NYT Science Reporter Sees Armed Guards in Violent Countries, Concludes More Guns = More Killing

In a "news analysis" headlined "More Guns = More Killing," New York Times science reporter Elisabeth Rosenthal says the National Rifle Association clearly is wrong when it argues that more guns in the hands of "good guys" would help reduce the number of people killed by "bad guys." How does Rosenthal know? She has seen it with her own eyes:

I recently visited some Latin American countries that mesh with the N.R.A.'s vision of the promised land, where guards with guns grace every office lobby, storefront, A.T.M., restaurant and gas station. It has not made those countries safer or saner.

Despite the ubiquitous presence of "good guys" with guns, countries like Guatemala, Honduras, El Salvador, Colombia and Venezuela have some of the highest homicide rates in the world.

Although a science reporter for a leading newspaper really should understand the difference between correlation and causation, it apparently never occurred to Rosenthal that ubiquitous armed guards might be a response to high homicide rates rather than a cause of them (as the headline suggests). And despite her assertion that the use of armed guards "has not made those countries safer or saner," she never presents any evidence to that effect.

Rosenthal is right that the countries she mentions have very high homicide rates—far higher than the homicide rate in the United States, which has gun control laws that Rosenthal no doubt considers absurdly lax. Here are the homicide rates per 100,000 people, based on the most recent data available from the U.N. Office on Drugs and Crime:

Honduras: 91.6

El Salvador: 69.2

Venezuela: 45.1

Guatemala: 38.5

Colombia: 31.4

United States: 4.8  

Rosenthal mentions that "many of these [Latin American] countries have restrictions on gun ownership," although she adds that "enforcement is lax." How does she know that enforcement is lax? Because "illegal guns far outnumber legal weapons in Central America." Yet that situation, far from indicating loose gun controls, is precisely what you tend to see in countries with relatively strict rules.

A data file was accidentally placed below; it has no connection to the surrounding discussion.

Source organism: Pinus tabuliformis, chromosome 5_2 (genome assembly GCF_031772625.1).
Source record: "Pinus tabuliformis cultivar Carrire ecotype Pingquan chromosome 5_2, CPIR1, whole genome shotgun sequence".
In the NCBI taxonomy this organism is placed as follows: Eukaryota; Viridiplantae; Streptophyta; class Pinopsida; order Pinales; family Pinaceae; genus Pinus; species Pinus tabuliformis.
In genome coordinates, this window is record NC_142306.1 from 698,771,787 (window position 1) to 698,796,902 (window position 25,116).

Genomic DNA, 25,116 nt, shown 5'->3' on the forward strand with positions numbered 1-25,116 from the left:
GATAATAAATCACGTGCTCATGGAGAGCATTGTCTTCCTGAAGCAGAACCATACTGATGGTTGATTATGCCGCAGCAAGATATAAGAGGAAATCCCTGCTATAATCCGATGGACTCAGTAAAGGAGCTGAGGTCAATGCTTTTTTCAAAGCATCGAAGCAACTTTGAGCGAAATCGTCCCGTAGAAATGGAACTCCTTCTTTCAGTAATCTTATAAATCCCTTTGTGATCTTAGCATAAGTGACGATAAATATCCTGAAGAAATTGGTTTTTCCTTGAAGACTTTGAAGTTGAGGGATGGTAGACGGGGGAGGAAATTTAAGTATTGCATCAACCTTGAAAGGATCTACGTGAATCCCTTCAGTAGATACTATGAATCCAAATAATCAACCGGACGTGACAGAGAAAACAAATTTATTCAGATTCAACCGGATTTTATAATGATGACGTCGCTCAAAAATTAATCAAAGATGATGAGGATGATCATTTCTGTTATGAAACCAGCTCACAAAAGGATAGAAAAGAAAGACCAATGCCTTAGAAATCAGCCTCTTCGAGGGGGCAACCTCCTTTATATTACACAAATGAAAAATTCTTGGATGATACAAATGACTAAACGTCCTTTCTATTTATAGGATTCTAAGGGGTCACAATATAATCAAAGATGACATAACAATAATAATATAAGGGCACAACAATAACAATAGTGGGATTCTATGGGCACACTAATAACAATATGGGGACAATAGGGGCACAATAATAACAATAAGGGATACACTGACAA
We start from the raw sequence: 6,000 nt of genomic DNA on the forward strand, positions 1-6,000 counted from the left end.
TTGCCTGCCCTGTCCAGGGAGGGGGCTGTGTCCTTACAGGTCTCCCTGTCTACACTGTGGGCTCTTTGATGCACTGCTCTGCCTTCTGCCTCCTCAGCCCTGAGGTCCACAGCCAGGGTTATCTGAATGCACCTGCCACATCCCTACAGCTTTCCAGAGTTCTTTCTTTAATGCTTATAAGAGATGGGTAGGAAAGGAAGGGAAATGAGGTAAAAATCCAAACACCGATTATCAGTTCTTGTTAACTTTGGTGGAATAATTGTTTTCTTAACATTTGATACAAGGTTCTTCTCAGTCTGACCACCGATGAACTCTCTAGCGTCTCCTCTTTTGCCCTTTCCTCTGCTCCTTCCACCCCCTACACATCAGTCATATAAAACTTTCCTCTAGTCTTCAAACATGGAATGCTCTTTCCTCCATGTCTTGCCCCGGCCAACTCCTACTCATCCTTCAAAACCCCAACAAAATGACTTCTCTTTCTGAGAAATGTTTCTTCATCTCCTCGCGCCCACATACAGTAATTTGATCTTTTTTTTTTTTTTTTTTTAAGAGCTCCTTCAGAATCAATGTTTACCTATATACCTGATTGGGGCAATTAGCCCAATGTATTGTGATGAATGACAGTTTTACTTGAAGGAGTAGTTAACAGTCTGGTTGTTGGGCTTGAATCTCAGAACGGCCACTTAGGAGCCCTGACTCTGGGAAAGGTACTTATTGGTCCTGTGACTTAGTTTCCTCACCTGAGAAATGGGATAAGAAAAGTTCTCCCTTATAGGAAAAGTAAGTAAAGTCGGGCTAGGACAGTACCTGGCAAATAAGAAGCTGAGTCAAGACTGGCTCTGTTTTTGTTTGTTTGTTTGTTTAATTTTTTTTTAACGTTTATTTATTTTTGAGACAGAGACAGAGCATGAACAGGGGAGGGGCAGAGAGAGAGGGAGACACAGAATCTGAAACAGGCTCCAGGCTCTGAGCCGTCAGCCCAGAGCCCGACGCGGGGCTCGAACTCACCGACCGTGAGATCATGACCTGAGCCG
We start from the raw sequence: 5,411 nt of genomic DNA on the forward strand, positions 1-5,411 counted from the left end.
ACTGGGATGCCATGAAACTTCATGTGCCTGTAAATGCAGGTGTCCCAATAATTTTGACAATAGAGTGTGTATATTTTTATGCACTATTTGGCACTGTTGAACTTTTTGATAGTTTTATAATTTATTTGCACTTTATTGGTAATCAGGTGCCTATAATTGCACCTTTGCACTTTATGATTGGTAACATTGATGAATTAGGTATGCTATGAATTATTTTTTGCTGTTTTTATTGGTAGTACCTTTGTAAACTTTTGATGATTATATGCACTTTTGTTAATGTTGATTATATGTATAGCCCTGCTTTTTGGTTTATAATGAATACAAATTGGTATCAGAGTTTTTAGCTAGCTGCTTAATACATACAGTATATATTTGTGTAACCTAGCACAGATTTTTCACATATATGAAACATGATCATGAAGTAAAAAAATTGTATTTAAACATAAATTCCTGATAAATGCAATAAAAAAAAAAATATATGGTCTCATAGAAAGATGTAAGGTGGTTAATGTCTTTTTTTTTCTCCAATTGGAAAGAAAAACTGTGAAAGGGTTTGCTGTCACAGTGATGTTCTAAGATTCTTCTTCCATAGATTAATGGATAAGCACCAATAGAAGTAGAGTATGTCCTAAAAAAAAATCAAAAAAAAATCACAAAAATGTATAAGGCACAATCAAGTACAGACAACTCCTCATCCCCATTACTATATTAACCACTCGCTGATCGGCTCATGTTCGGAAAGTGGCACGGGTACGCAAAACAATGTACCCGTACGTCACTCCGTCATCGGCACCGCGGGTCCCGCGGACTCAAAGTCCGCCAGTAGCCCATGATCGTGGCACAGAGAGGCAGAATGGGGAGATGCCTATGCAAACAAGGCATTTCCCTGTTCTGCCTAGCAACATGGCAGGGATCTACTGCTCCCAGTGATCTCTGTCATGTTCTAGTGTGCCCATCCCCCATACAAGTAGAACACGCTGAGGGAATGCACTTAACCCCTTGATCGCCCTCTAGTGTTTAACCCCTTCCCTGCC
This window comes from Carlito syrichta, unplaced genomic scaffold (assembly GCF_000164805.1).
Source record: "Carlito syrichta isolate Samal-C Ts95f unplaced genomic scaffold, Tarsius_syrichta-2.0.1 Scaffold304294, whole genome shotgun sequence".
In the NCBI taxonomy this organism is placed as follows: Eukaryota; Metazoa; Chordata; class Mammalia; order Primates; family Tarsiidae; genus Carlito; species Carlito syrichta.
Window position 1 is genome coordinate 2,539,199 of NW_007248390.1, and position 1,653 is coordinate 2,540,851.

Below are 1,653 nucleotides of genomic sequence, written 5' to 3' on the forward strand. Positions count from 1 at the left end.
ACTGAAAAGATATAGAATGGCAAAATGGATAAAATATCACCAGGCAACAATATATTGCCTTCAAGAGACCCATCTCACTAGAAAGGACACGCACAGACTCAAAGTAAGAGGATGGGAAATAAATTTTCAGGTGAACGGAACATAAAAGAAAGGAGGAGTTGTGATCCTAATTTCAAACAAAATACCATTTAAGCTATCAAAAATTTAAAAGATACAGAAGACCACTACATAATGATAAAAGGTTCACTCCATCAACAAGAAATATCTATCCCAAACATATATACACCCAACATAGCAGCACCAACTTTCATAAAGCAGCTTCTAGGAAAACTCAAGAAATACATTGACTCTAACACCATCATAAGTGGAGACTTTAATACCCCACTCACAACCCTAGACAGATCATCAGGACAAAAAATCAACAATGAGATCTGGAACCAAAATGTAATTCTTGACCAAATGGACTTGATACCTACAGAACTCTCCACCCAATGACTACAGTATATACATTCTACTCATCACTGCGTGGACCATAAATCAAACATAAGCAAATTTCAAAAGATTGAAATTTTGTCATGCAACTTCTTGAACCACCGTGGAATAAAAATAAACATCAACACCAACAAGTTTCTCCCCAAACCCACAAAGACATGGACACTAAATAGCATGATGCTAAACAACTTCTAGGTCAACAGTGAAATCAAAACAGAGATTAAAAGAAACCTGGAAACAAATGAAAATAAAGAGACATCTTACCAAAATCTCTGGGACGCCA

In fact, all of these countries have more legal restrictions on guns than the U.S. does, including national licensing of owners, a central registry of firearms, and bans on certain types of weapons. In Venezuela, where Rosenthal says the homicide rate "is expected to be close to to 80 this year," civilians are not allowed to possess pistols, revolvers, or carbines; they are limited to .22-caliber rifles and shotguns. Rosenthal also mentions Jamaica, where the homicide rate in 2011 was 40.9 per 100,000, more than eight times the U.S. rate. In Jamaica, according to GunPolicy.org, "the right to private gun ownership is not guaranteed by law," "the private sale and transfer of firearms is prohibited," and licensed gun owners may purchase no more than 50 rounds of ammunition a year.

Using Rosenthal's logic, one might easily conclude based on this sample of countries that More Gun Control = More Killing. Then again, it is possible that legal restrictions on guns, like armed guards, are a response to high levels of violence rather than a cause of them. Because they do not control for all the relevant variables, simple comparisons like these cannot tell us much, except that in some places strict gun laws and armed guards coexist with extraordinarily high homicide rates.

There are always counterexamples, however. Israel, for instance, has ubiquitous armed guards and a low homicide rate (2.1 per 100,000, less than half the U.S. rate). Its gun laws are in some ways stricter than ours (e.g., owners must be licensed) and in other ways looser (e.g., no permit is necessary to carry guns in public, whether openly or concealed, which is generally not the case in the U.S.).

Rosenthal alludes to the difficulty of drawing cause-and-effect conclusions in a cautionary paragraph that fatally wounds her thesis:

Distinctive factors contribute to the high rates of violent crime in Latin America. Many countries in the region had recent civil wars, resulting in a large number of weapons in circulation. Drug- and gang-related violence is widespread. "It's dangerous to make too tight a link between the availability of weapons and homicide rates," said Jeremy McDermott, a co-director of InSight Crime who is based in Medellín, Colombia. "There are lots of other variables."

This crucial caveat does not stop Rosenthal from concluding that guns in the hands of law-abiding people are a problem rather than a solution. If she is right that armed guards are a bad idea, either because they are ineffective or because they actually increase the number of innocent people killed (as she suggests), does that mean we should take guns away from the people who guard banks and government buildings? What about police officers? If guns are indeed sometimes useful for self-defense and defense of others, who should decide when they are allowed and on what grounds?